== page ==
Los Angeles has topped the table in a new study of the world’s most congested cities, with drivers spending more than 100 peak hours a year stuck in traffic.
This is according to a new study by Inrix, which also found Moscow was the second-most gridlocked urban area (91 peak hours spent in congestion) and New York third (89 peak hours). Overall, five of the top ten most-congested locations were in the US, with San Francisco, Atlanta and Miami all featuring.
However, the worst city in terms of percentage of total driving time spent stuck in traffic was the Colombian capital Bogota, where drivers can expect to spend almost a third of their journey (31.8 per cent) in congestion, compared with 25.2 per cent in Moscow.
Of the 38 countries studied for the report, Thailand was found to have the highest overall average peak hours spent in congestion, at 61, ahead of Colombia and Indonesia (both 47 peak hours).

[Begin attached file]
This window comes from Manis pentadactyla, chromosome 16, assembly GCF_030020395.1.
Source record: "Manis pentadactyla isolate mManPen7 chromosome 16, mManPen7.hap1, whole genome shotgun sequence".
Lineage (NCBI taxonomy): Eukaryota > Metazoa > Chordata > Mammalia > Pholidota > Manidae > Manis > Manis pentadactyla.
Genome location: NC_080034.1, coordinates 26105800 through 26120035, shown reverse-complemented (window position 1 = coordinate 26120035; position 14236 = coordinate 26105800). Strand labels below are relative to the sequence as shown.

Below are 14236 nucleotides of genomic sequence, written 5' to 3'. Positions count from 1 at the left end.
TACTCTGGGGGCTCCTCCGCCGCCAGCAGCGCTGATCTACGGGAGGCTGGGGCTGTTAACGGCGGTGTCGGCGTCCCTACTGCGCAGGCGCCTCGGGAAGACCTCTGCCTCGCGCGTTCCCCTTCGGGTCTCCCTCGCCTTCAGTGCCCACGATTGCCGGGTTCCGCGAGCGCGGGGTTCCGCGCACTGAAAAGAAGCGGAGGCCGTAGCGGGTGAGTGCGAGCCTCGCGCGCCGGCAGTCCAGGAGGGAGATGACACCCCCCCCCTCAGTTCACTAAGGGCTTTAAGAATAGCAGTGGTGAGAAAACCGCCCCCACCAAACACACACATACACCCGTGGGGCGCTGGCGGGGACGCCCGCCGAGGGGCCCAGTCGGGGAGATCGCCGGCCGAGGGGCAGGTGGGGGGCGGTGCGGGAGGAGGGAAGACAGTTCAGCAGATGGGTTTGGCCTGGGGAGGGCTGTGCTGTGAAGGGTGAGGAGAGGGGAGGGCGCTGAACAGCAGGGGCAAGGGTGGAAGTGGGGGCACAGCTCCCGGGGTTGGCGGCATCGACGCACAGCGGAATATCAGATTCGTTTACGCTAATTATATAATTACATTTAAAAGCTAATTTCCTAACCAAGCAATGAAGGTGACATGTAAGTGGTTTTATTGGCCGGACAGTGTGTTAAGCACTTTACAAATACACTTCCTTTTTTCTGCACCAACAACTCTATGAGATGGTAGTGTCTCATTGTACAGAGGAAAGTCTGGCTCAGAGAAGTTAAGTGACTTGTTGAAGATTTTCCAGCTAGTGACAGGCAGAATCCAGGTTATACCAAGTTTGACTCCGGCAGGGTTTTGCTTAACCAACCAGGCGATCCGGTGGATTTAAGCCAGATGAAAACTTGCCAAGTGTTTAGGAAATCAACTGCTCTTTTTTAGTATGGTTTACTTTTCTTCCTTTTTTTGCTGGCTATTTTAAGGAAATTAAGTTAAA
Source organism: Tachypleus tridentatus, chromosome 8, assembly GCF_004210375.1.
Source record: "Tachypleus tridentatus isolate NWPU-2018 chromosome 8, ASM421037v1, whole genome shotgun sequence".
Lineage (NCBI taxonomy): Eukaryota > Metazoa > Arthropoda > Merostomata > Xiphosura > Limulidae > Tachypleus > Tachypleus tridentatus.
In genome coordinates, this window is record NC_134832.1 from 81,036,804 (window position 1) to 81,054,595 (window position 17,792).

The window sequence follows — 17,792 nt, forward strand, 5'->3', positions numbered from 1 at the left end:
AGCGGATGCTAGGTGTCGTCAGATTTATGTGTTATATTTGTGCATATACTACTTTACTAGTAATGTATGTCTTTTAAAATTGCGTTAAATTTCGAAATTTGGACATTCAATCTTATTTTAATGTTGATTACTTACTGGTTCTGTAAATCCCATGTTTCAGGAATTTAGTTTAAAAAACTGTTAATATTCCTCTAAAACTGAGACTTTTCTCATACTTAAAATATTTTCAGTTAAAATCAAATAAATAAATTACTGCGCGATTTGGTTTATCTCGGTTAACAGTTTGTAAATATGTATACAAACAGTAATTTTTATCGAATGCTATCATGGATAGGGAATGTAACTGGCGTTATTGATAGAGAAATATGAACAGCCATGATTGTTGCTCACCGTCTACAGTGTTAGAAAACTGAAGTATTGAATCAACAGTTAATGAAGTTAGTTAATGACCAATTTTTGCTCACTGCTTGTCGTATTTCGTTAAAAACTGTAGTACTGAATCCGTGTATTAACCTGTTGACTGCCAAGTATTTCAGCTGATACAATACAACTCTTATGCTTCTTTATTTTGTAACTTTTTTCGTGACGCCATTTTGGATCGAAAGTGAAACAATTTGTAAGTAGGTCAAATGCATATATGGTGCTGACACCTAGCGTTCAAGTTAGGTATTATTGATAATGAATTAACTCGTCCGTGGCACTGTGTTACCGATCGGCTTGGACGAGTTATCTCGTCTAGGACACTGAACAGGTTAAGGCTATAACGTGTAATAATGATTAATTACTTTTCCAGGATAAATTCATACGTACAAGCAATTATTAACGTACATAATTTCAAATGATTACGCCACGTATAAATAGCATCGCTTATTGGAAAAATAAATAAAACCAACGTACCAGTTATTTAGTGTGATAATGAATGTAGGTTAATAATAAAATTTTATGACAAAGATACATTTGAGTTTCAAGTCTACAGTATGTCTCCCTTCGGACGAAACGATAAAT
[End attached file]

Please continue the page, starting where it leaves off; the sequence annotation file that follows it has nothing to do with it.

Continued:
These jams can also have a severe impact on the economy in the most congested cities. For example, Inrix’s research estimated that in the UK alone, traffic problems cost the economy a total of £30.8 billion in 2016, equating to £968 per driver.
Chief economist at the company Graham Cookson said: “To tackle this problem, we must consider bold options such as remote working, wider use of road user charging and investment in big data to create more effective and intelligent transportation systems.”
He added that there is no “silver bullet” for solving congestion, as the causes of congestion are often unique and specific to each city and stretch of road. However, in order to better understand the root causes of problems, strong data and insight into what is happening is essential both for drivers and transport planners.
There are already a range of examples where the use of real-time data and analytics has been successful at cutting congestion. For example, Transport for London has installed sensors in carriageways across the city in order to measure traffic levels and optimise traffic light timings.
“[This] technology has been rolled out at 80 per cent of London’s 6,000 traffic lights and is proven to reduce delays at junctions by 13 per cent on average, generating over £100,000 in user benefits at every junction every year,” Mr Cookson stated.